Even kids who aren't normally drawn to nonfiction may find themselves swept up in some of the great new nonfiction books for younger readers. Written in a narrative style, each of these books reads like a page-turner-of-a-novel, with one big difference: Everything in them is true.
Here's a closer look at a trio of fine new nonfiction books for young readers. Adult nonfiction fans also likely would enjoy them:
• We already know how it ended, but author Steve Sheinkin still manages to keep us on the edge of our seats with "Bomb: The Race to Build -- and Steal -- the World's Most Dangerous Weapon" (Flash Point/Macmillan, $19.99, ages 10 and up).
Mr. Sheinkin, who won critical acclaim for his biography, "The Notorious Benedict Arnold," combines his considerable research skills with skillful writing to present several interrelated stories -- all centered on the intense competition among warring nations during World War II to be the first to have a nuclear bomb.
While Mr. Sheinkin writes of well-known people, such as J. Robert Oppenheimer, who led the successful U.S. effort to build the first bomb, he also delves into the stories of others involved in the race. For example, he looks at why an American named Harry Gold decided to pass on American nuclear secrets to the Russians. And, in some of the most gripping parts of "Bomb," he details how a band of hardy Norwegians, part of the Resistance, helped destroy a factory housing a critical ingredient for the Nazis' nuclear-bomb-making attempts.
Well-organized, well-sourced and filled with black-and-white photos, "Bomb" offers a riveting new take on a now-familiar piece of history. There's no wonder why it was one of five finalists this year for the National Book Award, in the Young People's Literature category. (Note: Readers also might enjoy a new novel, "Shadow on the Mountain," in which author Margi Preus gives a fictional account of Norwegian Resistance efforts in World War II; Amulet, $16.95; ages 10-14).
• Here's how award-winning nonfiction author Phillip Hoose introduces the star of his newest book: "Meet B95, one of the world's premier athletes. Weighing a mere four ounces, he's flown more than 325,000 miles in his life -- the distance to the moon and nearly halfway back. ... But changes throughout his migratory circuit are challenging this Superbird and threatening to wipe out his entire subspecies...."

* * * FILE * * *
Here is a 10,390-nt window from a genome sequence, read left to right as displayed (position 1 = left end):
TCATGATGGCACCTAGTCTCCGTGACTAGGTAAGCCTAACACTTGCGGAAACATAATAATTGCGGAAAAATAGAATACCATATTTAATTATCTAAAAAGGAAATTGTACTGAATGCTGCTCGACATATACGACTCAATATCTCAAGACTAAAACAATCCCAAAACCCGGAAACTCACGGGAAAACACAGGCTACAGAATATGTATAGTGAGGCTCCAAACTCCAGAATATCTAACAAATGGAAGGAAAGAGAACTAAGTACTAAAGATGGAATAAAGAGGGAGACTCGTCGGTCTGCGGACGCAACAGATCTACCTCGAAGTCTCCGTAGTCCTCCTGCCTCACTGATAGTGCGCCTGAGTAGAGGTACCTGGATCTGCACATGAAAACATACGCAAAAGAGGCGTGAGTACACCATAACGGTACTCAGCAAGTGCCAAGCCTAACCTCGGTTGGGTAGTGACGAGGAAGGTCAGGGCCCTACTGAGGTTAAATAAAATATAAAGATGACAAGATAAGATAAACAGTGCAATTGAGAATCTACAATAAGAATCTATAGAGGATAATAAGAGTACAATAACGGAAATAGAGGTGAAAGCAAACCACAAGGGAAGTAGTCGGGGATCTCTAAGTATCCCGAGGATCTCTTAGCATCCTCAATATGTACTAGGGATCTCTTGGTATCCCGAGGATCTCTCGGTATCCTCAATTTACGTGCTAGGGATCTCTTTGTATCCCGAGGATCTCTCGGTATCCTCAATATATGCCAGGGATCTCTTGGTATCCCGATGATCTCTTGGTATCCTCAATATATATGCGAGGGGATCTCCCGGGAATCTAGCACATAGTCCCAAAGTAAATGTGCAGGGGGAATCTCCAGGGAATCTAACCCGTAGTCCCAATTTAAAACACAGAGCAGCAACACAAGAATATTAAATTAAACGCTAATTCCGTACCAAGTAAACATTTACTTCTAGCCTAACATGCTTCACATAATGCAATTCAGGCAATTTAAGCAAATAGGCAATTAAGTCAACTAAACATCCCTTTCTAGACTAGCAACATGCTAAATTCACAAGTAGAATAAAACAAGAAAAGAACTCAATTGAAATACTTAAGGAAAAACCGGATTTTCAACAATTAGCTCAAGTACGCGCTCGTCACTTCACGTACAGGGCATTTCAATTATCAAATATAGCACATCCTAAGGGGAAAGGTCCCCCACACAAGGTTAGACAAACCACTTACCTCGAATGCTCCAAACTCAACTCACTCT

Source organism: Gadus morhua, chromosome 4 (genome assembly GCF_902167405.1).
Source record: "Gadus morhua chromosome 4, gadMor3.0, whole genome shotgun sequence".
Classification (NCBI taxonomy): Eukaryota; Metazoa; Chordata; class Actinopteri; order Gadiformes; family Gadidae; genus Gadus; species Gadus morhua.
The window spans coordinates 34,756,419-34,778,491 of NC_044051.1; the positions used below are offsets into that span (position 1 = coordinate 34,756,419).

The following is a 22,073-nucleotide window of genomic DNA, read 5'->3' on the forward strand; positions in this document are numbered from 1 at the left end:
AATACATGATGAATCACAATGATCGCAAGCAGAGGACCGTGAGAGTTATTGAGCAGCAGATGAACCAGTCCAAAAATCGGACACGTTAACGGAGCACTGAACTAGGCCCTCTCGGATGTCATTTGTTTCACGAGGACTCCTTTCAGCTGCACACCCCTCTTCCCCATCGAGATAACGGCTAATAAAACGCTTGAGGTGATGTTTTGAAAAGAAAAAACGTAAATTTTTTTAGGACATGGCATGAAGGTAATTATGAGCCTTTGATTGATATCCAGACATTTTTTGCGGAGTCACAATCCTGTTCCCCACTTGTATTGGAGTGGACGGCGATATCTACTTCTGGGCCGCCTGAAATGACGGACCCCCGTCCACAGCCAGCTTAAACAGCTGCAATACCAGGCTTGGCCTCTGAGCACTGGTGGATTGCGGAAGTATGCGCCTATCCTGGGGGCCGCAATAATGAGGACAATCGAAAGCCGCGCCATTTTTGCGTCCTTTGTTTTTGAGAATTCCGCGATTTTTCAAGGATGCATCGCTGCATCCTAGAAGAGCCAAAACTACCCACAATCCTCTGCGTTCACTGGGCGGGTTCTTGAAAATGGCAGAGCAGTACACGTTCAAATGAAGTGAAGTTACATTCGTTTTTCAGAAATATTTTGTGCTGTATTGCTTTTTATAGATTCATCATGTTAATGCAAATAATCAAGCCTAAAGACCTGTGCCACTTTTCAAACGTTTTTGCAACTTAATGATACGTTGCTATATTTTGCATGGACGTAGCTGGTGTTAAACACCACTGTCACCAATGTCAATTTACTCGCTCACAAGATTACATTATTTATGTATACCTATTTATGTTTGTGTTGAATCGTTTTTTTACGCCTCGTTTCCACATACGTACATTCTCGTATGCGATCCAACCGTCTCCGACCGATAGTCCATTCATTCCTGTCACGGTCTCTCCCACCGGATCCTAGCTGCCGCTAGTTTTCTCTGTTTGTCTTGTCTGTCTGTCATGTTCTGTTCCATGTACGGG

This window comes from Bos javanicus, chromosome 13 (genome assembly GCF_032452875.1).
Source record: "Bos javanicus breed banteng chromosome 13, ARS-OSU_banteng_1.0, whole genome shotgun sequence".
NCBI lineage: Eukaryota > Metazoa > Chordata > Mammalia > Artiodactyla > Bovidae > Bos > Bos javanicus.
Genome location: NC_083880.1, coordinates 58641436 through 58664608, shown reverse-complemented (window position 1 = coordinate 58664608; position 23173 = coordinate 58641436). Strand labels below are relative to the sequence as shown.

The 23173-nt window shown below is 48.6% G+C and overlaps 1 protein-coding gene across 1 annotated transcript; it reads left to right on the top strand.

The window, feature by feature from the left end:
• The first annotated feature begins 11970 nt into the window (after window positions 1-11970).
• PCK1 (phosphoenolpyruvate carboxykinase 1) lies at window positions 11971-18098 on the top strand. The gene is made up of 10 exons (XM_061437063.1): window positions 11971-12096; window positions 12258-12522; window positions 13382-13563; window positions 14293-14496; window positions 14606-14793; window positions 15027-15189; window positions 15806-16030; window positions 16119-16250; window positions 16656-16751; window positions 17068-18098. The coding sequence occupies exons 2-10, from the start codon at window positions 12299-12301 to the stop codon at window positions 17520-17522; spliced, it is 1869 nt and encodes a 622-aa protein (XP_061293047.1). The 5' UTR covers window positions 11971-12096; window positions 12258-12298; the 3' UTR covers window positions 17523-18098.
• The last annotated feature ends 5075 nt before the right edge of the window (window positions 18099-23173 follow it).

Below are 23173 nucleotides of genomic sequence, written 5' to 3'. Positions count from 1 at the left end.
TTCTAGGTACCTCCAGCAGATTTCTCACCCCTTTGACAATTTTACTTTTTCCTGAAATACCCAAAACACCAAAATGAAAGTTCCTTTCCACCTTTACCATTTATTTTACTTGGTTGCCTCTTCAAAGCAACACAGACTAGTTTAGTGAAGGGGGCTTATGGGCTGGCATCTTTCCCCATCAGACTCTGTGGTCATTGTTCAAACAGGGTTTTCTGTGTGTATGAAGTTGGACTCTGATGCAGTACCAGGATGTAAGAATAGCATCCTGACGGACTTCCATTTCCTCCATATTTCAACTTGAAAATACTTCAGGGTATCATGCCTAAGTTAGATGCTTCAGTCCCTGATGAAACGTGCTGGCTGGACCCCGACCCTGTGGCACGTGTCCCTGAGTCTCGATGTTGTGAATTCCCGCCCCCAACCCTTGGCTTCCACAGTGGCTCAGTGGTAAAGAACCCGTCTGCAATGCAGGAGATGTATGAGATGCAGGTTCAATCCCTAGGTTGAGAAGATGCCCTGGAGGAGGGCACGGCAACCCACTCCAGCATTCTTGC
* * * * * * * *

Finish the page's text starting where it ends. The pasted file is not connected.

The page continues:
So begins "Moonbird: A Year on the Wind With the Great Survivor B95" (FSG, $21.99, ages 10 and up), Mr. Hoose's elegantly written tale of an extraordinary bird facing significant environmental challenges. It's a tale of hope and courage as scientists study what makes B95 able to overcome problems such as decreased food sources along his yearly migratory route while thousands of other birds die.
As Mr. Hoose tells us, B95 is a bird called a "rufa red knot," a species that annually migrates from "the bottom of the world to the top -- from the land of penguins to polar bear country." During B95's 20 years of existence, however, the worldwide population of rufas has diminished by 80 percent because of human changes to places where the birds rest and feed during their migration.
In "Moonbird," Mr. Hoose -- whose biography "Claudette Colvin" won the 2009 National Book Award, in the Young People's Literature category -- provides important background about the birds affectionately called "knots," and also takes readers along as he joins the scientific endeavor to study the birds. But it's tiny B95 and his amazing stamina that will capture readers' hearts and minds.
Mr. Hoose's finely crafted narrative is further enhanced with dozens of color photographs, maps, sidebars, copious source notes and an extensive bibliography. He ends "Moonbird" with an appendix spotlighting specific conservation projects that interested readers can join to help save birds like B95. As he concludes: "Extinction is the greatest tragedy in nature. Will B95's descendants be able to continue?"
• It may be the greatest rescue story that you've never heard of, a story of humans somehow successfully battling unbelievable odds. It's "The Impossible Rescue" (Candlewick Press, $22.99, ages 10 and up), which is, as its subtitle indicates, "The True Story of an Amazing Arctic Adventure."
Written by Martin Sandler, "The Impossible Rescue" chronicles how a small group of tenacious adventurers, under the sponsorship of the U.S. government, journeyed 1,500 miles in the dead of an Alaskan winter to bring food to nearly 300 whalers whose ships had been imprisoned by ice. With the aid of indigenous Alaskans, as well as countless sled dogs, the mission was, as Mr. Sandler says, "arguably the most daring rescue plan ever devised." Even at the very end, the success of the rescue mission was anything but assured.
The coffee-table-book size, the countless black-and-white photographs and numerous journal entries by those who participated in the rescue readily plunge readers into the thick of the adventure.
Mr. Sandler concludes "The Impossible Rescue" with a fascinating section titled "What Happened to Them," which details the further adventures of the main rescuers, some of whom went on to greater glory, while others came to tragic ends. There's also a timeline, source notes and bibliography for those who want to learn more.
Karen MacPherson, the children's/teen librarian at the Takoma Park, Md., Library, can be reached at Kam.Macpherson@gmail.com.